You'll see an line per key in the form of

    KEY_SIZE SHA256:KEY_HASH FILE_NAME (KEY_TYPE)
    

    Set your IdentityFile equal to the FILE_NAME and it will use that key.

  • GudlyfGudlyf Junior Member
    Community Member

    Set your IdentityFile equal to the FILE_NAME and it will use that key.

    Hm, I see FILE_NAME is just a single word (like foo1) but adding that as IdentityFile foo1 seems to look for an actual file. Is that the correct way to define it, or do I need a path?

  • floris_1Pfloris_1P

    Team Member

    See this page on how to deal with the Too many authentication failures error. You'll have to download the public key file and use that as IdentityFile. ssh-add -l only shows the key item name.

  • GudlyfGudlyf Junior Member
    Community Member

    AW, that stinks, but I suppose it makes sense. I moved all of my SSH keys into 1Password, hoping I would no longer have my keys exposed on the filesystem. I guess I need to just go back to that. I hope 1Password figures out another solution some day!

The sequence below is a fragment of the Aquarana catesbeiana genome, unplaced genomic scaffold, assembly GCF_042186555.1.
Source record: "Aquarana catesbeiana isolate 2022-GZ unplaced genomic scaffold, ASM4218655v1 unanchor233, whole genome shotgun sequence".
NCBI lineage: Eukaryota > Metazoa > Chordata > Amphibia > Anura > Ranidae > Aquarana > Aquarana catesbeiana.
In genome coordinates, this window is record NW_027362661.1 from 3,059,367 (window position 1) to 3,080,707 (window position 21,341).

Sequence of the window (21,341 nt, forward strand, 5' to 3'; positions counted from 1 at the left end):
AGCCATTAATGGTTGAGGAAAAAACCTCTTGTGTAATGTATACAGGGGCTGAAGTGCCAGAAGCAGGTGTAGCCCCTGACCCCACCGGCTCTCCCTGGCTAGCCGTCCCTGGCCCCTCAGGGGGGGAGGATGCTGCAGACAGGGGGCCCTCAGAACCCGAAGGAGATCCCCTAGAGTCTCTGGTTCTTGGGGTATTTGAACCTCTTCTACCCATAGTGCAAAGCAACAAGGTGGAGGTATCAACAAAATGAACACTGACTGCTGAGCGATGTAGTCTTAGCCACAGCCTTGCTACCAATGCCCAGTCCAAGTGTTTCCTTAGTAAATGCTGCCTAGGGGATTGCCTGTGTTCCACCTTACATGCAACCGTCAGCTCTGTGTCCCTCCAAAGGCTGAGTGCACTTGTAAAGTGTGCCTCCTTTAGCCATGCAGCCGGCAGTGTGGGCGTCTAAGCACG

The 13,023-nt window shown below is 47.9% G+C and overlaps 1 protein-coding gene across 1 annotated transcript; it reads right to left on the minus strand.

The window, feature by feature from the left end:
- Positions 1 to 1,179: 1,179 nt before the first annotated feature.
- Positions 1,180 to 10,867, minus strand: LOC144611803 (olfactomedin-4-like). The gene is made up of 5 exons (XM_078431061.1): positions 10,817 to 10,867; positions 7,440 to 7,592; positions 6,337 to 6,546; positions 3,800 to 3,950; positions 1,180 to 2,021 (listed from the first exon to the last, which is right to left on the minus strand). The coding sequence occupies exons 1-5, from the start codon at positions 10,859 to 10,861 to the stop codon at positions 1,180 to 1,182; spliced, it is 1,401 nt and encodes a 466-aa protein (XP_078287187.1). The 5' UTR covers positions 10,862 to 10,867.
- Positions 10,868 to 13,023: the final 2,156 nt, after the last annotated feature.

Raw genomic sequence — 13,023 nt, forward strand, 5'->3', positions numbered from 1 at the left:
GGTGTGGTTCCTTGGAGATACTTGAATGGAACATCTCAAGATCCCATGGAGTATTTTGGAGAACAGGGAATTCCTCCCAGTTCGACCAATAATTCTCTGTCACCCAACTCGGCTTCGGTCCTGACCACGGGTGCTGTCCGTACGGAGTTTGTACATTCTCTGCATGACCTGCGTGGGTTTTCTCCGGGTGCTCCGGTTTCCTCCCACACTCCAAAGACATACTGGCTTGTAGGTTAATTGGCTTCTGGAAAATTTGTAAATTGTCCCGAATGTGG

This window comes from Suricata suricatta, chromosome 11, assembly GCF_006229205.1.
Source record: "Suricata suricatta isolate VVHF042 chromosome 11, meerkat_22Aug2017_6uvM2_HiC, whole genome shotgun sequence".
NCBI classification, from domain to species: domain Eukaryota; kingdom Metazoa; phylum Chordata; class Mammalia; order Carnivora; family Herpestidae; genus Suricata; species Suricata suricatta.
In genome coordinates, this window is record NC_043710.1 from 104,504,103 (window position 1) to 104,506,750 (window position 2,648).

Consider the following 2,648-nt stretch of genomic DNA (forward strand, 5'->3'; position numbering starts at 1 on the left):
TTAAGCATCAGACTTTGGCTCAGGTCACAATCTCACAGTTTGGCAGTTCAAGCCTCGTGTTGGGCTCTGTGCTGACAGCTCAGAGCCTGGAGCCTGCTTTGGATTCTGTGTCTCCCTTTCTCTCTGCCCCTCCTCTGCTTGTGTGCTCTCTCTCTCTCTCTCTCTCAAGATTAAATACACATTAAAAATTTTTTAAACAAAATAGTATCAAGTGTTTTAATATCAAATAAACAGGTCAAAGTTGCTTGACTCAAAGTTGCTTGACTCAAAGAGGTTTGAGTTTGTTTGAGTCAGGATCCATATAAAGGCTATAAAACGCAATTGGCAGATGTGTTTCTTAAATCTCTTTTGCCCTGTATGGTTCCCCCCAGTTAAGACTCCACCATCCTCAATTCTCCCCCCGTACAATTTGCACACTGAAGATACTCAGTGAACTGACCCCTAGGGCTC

• GudlyfGudlyf Junior Member
    Community Member

    @floris_1P -- From the docs you linked, it says to export the public key, not the private key. That doesn't make sense -- shouldn't it be the private key?

  • floris_1Pfloris_1P

    Team Member

    @Gudlyf No, it's really the public key! That would otherwise defeat the purpose of having this built-in SSH agent 😅.

    IdentityFile is indeed most famous for its use with private keys, but you can also use with public keys, so that the private keys never have to leave the SSH agent.

  • GudlyfGudlyf Junior Member
    Community Member

    @floris_1P Yeah I figured that was the point but doing that doesn't seem to work.

    sign_and_send_pubkey: signing failed for RSA "/Users/username/.ssh/id_rsa.pub" from agent: agent refused operation [email protected]: Permission denied (publickey).

    Changing to the private key file works.

  • floris_1Pfloris_1P

    Team Member
    edited April 12